"To The Strongest: How do they play?" Topic
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|balticbattles||23 Dec 2014 5:50 a.m. PST|
We need a new set of Ancients rules like a hole in the head was my first thought when TTS was first mentioned. We'd been settled on Impetus for several years (in my case following a little DBA, WAB and Armati), and recently been investigating Hail Caesar and Sword and Spear. The drive for change was to get away from interminable decisions and faffing about and get a game that allowed several players a side to fight lots of troops and get a decision for a battle within 3 hours.
TTS are designed for speed and use new methods to deliver this. There are no dice involved, everything is done on a pack of 1 to 10 value cards. So what, you think, I've been able to roll D10 for years. You would be surprised how much faster it is to turn over a card from a pack than it is to find a dice (or the right number of), pick it up, roll it, wait for a number and read it off. Try it. And then try holding 20 D10 in your left hand.
The combat system uses fixed to hit values and variable saves. If like me you don't like saves, you can call them morale rolls, etc. The combat sequence is 4 cards played alternately (hit, save, hit back, save). (See notes above about speed of playing cards). The author claims you can get a combat done in 20 seconds. If you know the stats of the army you're playing well, I think it might be as fast as 5. Still looking for that last D6 you need for the to hit roll? The system is simple but not simplistic, with all the usual interactions of troop types catered for.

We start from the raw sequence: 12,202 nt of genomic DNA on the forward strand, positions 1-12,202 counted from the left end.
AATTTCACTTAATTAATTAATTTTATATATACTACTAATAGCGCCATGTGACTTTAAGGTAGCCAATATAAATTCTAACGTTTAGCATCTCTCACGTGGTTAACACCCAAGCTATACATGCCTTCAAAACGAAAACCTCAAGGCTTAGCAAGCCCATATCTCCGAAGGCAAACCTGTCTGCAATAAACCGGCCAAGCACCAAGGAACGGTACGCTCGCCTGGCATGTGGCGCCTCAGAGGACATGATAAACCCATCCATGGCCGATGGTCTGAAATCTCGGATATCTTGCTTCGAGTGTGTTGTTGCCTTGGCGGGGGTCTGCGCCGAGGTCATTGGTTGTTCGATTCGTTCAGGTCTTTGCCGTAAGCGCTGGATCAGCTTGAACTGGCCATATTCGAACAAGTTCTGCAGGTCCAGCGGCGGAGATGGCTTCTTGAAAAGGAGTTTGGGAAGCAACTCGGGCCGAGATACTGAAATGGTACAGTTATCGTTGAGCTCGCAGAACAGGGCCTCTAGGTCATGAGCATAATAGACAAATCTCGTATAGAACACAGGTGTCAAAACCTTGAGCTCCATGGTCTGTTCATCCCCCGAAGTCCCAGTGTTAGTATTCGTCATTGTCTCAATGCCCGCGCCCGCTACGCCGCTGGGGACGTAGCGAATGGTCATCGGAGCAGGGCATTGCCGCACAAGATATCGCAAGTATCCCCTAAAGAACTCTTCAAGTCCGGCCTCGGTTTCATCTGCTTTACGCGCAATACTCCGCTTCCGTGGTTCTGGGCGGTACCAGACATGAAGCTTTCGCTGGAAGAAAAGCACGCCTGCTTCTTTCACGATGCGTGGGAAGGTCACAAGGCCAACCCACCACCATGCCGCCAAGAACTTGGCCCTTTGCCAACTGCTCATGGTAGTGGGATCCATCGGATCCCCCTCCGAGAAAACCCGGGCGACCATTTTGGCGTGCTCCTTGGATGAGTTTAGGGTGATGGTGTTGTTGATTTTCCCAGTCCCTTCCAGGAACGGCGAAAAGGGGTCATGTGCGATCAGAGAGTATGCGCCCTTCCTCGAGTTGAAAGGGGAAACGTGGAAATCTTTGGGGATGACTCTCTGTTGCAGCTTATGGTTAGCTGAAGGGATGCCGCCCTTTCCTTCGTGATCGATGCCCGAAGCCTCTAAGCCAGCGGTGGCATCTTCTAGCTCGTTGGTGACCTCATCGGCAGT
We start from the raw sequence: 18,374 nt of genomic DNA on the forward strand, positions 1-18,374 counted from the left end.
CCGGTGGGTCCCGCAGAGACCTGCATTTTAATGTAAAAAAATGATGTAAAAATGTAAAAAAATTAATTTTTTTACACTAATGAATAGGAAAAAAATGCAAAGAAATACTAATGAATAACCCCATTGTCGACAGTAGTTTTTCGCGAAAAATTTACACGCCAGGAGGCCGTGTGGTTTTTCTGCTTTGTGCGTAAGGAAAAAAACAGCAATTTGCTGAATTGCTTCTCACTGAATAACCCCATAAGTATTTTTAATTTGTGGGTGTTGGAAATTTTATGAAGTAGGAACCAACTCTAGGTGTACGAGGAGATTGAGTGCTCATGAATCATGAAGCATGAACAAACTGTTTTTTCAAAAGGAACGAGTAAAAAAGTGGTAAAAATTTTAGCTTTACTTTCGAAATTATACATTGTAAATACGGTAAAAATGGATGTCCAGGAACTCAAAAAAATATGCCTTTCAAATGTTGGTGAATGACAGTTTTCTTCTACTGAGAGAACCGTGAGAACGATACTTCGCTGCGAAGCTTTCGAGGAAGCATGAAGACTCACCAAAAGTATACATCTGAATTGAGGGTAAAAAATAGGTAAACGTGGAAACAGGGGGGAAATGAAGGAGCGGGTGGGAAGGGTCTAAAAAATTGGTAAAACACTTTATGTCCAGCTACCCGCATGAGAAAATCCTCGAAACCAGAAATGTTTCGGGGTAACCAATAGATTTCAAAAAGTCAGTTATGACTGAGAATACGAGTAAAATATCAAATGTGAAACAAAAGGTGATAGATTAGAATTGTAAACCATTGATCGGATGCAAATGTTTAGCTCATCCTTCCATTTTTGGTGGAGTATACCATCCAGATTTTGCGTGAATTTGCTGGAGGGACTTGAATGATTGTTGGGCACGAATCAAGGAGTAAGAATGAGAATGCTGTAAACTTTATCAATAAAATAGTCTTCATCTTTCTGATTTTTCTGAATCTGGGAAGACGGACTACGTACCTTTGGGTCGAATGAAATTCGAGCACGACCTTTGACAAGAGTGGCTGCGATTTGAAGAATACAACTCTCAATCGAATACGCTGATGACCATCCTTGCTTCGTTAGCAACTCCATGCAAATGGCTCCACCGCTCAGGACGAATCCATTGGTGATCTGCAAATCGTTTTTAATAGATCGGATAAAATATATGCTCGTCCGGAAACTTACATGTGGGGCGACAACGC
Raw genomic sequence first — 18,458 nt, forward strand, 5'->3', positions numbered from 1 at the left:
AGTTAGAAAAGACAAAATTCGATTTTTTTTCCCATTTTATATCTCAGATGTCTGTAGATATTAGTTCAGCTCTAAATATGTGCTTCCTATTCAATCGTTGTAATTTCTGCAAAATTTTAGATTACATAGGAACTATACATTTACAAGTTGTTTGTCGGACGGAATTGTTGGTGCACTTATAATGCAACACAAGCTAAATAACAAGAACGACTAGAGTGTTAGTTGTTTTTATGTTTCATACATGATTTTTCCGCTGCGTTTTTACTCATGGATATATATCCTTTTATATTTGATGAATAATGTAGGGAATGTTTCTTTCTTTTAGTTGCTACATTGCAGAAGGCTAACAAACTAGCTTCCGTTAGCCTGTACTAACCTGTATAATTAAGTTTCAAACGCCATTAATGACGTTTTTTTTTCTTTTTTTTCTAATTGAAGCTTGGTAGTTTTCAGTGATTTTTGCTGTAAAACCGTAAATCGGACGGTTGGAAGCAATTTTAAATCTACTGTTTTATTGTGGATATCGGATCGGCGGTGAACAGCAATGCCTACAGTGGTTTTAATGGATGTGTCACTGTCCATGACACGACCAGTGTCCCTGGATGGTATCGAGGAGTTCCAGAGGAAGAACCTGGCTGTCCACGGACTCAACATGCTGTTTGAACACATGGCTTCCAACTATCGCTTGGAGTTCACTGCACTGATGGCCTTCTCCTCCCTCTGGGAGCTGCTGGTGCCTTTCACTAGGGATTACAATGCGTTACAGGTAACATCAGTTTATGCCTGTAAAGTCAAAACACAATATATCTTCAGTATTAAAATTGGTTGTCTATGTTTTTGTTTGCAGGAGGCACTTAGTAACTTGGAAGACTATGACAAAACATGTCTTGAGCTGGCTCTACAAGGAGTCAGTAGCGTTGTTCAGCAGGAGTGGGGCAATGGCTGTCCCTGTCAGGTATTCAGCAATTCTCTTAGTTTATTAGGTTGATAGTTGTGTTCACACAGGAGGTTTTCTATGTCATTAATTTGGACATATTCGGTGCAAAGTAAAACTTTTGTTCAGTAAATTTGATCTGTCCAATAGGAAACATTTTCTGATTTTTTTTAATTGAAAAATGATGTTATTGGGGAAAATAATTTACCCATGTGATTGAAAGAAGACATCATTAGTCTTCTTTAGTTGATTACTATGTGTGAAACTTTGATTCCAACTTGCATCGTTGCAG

The activation system allows multiple actions provided you beat the card previously played on the unit. This is fast, gives uncertainty, and is very clear, the last result is still face up on the table, even if you do other units in between. Can you get lots of actions in a row? Yes, but our experience is that units trying to be too clever get annihilated very quickly. You need to play a card to do anything – move, shoot, attack, rally – which means while you can occasionally zip around the battlefield you usually can't do anything instantly when you get there. Forced marches, anyone?
Movement uses a grid. A square grid. The author says "I used to hate grids, until I realised I hated measuring even more". We made the grid invisible by marking it with tiny pebbles where the lines meet. No more measuring, pre-measuring, re-measuring or especially measuring wheels. The square grid is designed to get ancient armies facing each other in lines as they did historically. If you punch through the opposing line, you can turn onto the flank and roll the line up, if your opponent has no reserve to stop you. Or you can manoeuvre round his flank. Apart from this there is no messing about with units moving at just the right angle to do something clever. Or just the wrong angle to bump into each other and stuff your plan.
You might be thinking this sounds more like a boardgame than a tabletop wargame. I have to agree, it certainly sounds like it. But having played several games, it does feel like a wargame. As my opponent said, having taken my elephants in the flank(see note above about trying to be too clever), smashed a hole between the right wing and the centre and rolled up the pike block, you can really tell the story of the battle.
There are some downsides. The table spends most of the battle being littered with playing cards. My opponent suggests we should get cards made with pictures of ancient warriors and numbers 1 to 10. Or you can use wooden chits instead of cards (which I suspect would be slower). My preferred solution is mini playing cards. I suppose you could also get cards with a green background to blend in.
We think the game is great for a club night, and would also be a successful set of tournament rules – keep your eyes open for our first tournament in February. I also plan to use it to introduce teenagers to wargaming. If you are wedded to traditional wargaming, with free movement across the table and rolling dice, this is not the game for you. If you're open to new ideas and the evolution of games to provide a slick experience of commanding ancient armies, you might just enjoy To the Strongest.